A domain using OSPF may be sub-divided into areas. An area is a logical grouping of OSPF routers and links that effectively divides an OSPF domain into sub-domains. Routers in an area maintain an identical link state data base, and flooding of link state advertisements (LSAs) is limited to an area thereby reducing the OSPF protocol's impact on CPU and memory and making possible the construction of hierarchical network topologies. Areas are identified by an area ID and a special area called the backbone has an area ID equal to zero. The backbone is connected to all other areas as a hub is connected to its spokes and all areas must communicate with each other across the backbone.

An internal router is a router having all interfaces belonging to the same area. An area border router (ABR) connects one or more areas to the backbone and acts as a gateway for inter-area traffic.

Each ABR may summarize or aggregate a number of sub-net or network address components into a single aggregate address which is inserted into the backbone using a summary LSA. For example, a number of contiguous component addresses in a first area can be summarized by a first ABR into a first aggregate address having a smaller address mask or prefix than the component addresses. Other ABRs will use the first aggregate address in their route tables to direct packets having destination addresses that match the aggregate address to the first ABR. The first ABR will match the destination address of each packet to the appropriate component address of the aggregate address using the larger sub-net address mask.

This address aggregation is a crucial requirement for scaling OSPF to large domains, as it results in significant reductions in routing table size, smaller link state data bases, and less network traffic to synchronize the router link-state data bases. On the other hand, address aggregation also implies loss of information about optimal paths to specific destinations, which can generally result in suboptimal routing.

TECHNICAL FIELD

The present disclosure relates generally to sharing information held in aggregating routers to prevent sub-optimal routing or black holes in the event of a link failure.

BRIEF DESCRIPTION OF THE DRAWINGS

FIG. 1 illustrates an example of a network having aggregating routers;

FIG. 2 illustrates the operation of a first example embodiment;

FIG. 3 illustrates the operation of a second example embodiment;

FIGS. 4 and 5 illustrate example route tables; and

FIG. 6 illustrates hardware suitable for implementing an example embodiment.

DESCRIPTION OF EXAMPLE EMBODIMENTS Overview

In a network having first and second aggregating routers, a first group of component addresses is hashed at the first aggregating router to form a first hash signature, where the first group of component addresses has been summarized at the first aggregating router as a first aggregate address. The first aggregate address and first hash signature are inserted into a link state packet and advertised to the second aggregating router over a virtual link.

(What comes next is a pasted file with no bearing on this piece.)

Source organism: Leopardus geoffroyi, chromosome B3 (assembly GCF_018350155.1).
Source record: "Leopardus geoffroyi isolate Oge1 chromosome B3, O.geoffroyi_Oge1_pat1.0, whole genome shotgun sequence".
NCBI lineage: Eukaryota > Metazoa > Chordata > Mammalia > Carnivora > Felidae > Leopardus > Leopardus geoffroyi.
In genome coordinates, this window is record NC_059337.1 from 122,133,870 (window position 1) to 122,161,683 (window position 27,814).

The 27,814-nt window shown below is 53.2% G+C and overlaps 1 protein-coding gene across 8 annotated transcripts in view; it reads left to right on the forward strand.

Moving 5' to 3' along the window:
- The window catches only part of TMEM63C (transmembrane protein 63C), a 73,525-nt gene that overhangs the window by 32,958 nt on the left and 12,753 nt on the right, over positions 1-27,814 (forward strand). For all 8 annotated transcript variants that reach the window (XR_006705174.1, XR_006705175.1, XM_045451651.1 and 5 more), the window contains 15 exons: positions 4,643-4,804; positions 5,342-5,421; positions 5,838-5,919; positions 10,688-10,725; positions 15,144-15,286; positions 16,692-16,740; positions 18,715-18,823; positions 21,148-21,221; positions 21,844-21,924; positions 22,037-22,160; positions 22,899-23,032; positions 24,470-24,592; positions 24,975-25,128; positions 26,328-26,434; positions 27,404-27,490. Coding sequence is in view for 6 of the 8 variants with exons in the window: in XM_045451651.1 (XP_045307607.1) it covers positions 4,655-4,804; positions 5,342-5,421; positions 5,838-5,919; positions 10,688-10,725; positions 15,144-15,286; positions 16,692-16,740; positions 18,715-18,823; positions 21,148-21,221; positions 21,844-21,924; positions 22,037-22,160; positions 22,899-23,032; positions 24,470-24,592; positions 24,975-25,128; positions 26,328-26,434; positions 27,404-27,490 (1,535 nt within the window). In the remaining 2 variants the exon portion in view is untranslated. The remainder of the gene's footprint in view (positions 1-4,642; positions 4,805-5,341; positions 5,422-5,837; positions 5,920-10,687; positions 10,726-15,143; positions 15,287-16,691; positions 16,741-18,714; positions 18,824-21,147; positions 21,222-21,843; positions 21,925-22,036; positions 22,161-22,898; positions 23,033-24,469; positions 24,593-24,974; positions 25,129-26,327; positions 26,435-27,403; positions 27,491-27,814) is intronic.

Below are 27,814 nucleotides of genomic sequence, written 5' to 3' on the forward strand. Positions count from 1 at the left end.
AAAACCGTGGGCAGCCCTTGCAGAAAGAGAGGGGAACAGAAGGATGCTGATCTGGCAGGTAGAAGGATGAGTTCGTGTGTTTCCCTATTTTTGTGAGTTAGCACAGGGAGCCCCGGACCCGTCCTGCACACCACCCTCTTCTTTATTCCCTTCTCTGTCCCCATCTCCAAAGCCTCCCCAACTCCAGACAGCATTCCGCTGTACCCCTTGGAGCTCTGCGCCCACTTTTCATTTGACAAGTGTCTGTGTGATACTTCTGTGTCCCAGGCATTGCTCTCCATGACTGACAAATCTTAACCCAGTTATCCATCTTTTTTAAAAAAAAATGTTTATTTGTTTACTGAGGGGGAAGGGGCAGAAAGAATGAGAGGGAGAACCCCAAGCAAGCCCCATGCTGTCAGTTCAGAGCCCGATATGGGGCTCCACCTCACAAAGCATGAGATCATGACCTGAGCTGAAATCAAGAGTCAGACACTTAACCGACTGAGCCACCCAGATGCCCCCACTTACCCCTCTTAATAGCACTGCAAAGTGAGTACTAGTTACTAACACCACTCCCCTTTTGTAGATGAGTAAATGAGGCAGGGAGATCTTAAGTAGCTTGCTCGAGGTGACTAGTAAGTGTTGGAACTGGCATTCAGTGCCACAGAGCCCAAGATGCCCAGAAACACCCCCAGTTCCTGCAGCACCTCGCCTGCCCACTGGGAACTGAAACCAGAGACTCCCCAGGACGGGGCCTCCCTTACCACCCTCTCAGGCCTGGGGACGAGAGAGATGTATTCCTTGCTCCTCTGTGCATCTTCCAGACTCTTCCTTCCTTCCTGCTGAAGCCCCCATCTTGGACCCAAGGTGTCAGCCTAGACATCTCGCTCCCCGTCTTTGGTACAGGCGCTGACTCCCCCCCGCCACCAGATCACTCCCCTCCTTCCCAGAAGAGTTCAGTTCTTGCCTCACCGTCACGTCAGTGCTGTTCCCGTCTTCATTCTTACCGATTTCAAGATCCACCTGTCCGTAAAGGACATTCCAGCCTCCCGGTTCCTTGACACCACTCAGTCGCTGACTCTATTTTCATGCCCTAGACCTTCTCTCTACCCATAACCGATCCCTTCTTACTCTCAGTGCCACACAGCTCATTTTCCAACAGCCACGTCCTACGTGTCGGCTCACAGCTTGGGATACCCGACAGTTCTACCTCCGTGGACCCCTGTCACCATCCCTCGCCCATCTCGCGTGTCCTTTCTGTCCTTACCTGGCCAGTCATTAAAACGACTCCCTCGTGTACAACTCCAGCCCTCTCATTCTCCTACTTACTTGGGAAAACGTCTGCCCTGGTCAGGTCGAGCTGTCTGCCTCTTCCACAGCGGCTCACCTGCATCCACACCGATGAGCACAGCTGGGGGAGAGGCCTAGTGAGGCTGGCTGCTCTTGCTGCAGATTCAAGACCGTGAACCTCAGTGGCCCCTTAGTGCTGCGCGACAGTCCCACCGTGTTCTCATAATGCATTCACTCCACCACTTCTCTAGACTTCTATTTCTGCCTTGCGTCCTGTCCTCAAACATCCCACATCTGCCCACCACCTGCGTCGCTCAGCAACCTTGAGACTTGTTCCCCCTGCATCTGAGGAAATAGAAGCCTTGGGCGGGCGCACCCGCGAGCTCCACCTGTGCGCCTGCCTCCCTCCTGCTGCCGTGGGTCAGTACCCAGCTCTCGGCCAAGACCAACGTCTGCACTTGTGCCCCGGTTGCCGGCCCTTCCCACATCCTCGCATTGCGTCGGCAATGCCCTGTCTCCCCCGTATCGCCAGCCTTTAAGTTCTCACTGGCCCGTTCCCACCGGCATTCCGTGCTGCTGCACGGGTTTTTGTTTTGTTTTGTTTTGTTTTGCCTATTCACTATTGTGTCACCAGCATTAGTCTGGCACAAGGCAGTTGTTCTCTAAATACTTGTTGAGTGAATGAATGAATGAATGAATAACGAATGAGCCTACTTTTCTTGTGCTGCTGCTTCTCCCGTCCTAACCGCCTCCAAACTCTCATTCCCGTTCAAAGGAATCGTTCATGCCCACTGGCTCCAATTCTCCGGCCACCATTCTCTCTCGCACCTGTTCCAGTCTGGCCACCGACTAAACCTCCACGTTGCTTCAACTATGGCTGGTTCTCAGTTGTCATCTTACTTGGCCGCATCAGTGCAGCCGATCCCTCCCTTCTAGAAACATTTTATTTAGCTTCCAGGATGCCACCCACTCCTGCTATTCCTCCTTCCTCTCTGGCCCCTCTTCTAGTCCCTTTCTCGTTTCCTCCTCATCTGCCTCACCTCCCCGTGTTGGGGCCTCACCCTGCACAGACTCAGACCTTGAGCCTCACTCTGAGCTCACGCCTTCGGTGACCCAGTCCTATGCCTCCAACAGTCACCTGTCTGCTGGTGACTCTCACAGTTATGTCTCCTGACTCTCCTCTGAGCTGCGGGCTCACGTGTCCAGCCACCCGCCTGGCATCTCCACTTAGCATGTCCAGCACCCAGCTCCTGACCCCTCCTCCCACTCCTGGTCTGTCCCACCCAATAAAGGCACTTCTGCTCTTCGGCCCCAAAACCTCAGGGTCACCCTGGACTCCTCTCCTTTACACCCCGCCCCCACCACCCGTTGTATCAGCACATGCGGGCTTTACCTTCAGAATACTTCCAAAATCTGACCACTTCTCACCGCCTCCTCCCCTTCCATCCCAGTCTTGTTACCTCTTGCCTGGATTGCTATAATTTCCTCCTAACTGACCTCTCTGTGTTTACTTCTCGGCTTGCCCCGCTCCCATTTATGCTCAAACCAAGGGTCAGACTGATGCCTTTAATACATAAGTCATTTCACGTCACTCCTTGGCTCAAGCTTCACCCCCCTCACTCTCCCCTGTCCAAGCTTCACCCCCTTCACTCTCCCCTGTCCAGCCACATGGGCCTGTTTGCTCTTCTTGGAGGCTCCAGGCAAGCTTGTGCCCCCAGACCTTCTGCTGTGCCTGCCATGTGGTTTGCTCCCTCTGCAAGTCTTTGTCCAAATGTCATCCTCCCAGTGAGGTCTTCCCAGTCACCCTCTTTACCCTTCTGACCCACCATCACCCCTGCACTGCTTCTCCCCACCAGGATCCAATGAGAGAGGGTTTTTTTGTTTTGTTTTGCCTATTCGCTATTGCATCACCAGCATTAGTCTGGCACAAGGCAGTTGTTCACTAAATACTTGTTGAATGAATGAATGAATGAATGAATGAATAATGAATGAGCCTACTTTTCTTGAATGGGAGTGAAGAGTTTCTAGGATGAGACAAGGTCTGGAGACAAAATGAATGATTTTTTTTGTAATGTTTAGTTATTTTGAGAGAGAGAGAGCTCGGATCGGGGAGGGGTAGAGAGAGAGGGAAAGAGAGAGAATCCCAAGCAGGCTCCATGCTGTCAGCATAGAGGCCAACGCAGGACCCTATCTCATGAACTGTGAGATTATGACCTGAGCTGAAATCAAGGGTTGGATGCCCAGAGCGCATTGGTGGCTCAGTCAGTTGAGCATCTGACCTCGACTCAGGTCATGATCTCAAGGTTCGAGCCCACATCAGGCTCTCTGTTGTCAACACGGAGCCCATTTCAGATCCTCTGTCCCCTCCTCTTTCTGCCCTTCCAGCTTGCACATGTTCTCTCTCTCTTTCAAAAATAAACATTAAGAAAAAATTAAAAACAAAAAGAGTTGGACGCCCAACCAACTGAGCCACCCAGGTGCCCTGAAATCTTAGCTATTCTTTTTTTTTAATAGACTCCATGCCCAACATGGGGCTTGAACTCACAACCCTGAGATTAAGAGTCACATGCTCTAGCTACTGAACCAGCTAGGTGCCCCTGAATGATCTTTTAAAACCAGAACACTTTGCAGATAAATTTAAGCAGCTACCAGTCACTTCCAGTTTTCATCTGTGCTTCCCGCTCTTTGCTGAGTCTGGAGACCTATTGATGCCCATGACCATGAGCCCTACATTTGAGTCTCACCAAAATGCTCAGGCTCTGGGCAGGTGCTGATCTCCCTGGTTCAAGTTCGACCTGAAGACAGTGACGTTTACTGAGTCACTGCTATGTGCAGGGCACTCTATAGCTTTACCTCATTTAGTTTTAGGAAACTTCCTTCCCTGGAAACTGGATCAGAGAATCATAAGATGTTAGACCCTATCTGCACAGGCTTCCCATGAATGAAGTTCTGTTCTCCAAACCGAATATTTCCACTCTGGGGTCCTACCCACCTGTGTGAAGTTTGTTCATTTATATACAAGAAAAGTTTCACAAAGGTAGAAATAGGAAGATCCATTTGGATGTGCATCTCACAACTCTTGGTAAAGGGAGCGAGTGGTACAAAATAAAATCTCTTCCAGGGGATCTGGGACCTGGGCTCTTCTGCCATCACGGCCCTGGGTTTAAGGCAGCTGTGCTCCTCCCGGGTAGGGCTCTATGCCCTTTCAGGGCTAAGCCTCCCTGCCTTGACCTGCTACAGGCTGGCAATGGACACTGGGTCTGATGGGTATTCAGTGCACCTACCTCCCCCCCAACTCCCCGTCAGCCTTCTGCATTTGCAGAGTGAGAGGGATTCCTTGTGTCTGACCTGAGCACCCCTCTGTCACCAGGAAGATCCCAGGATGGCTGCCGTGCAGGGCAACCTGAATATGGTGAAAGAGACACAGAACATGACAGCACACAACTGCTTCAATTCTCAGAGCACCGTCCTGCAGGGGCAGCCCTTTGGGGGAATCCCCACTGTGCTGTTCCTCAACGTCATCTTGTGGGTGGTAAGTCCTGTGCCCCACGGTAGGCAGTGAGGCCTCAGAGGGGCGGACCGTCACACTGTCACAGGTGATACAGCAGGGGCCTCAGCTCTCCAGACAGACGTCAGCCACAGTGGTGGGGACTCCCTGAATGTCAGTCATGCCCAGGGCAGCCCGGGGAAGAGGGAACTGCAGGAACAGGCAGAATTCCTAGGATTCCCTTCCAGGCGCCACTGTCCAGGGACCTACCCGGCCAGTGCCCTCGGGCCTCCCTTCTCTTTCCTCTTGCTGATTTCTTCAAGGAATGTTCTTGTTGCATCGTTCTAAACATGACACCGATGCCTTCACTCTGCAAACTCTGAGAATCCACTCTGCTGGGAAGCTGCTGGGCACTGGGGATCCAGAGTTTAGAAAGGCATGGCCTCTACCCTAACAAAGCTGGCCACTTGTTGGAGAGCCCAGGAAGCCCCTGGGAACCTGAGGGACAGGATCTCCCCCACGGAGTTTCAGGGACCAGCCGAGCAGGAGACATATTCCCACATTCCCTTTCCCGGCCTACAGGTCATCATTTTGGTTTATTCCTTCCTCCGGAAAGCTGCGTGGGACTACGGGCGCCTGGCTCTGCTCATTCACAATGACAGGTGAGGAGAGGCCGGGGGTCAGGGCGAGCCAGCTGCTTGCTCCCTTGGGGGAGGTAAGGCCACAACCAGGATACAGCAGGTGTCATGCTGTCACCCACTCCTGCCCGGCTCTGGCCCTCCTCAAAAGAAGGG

A received second hash signature based on a second group of address components is compared to the first hash signature, where the second group of components has been summarized by the second aggregating router as the first aggregate address. A list of the first group of component addresses is advertised to the network if the first and second hash signatures do not match.

Description

Reference will now be made in detail to various example embodiments. These example embodiments are illustrated in the accompanying drawings. In the following description, numerous specific details are set forth in order to provide a thorough understanding of the various embodiments.

In some networks that use route aggregation a single link failure can cause either sub-optimal routing or a routing black hole, depending on the redundancy built into the network and the point of route aggregation.

An example of this type of behavior will now be described with reference to the simple network depicted in FIG. 1. In FIG. 1, Routers C and E each have two connections, a first connection to Router B and a second connection to Router D. In this example, Routers B and D are aggregating routes advertised by Routers C and E.

An aggregated address summarizes a number of component addresses having longer prefixes. These aggregate addresses are broadcast to the other routers in the network. When a packet arrives at a router its destination is matched to addresses in the route table using the longest prefix rule, i.e., it is matched to the entry with highest subnet mask. Thus, if the route table contains only an aggregate address, the router will forward the packet to the router that advertised the aggregate address. The aggregating router will match the packet destination address to the address components of the aggregated address to direct the packet to the proper destination.

Additionally, Routers C and E may be removing routing information they transmit to Routers B and D to improve protocol efficiency and optimize routes. In this case, route tables of Routers B and D may not have complete information about all possible routes between the different routers in the network.

If the link between Routers D and C fails, then any traffic that Router A transmits to Router C via Router D will either: 1) route sub-optimally or 2) be dropped at D (black hole).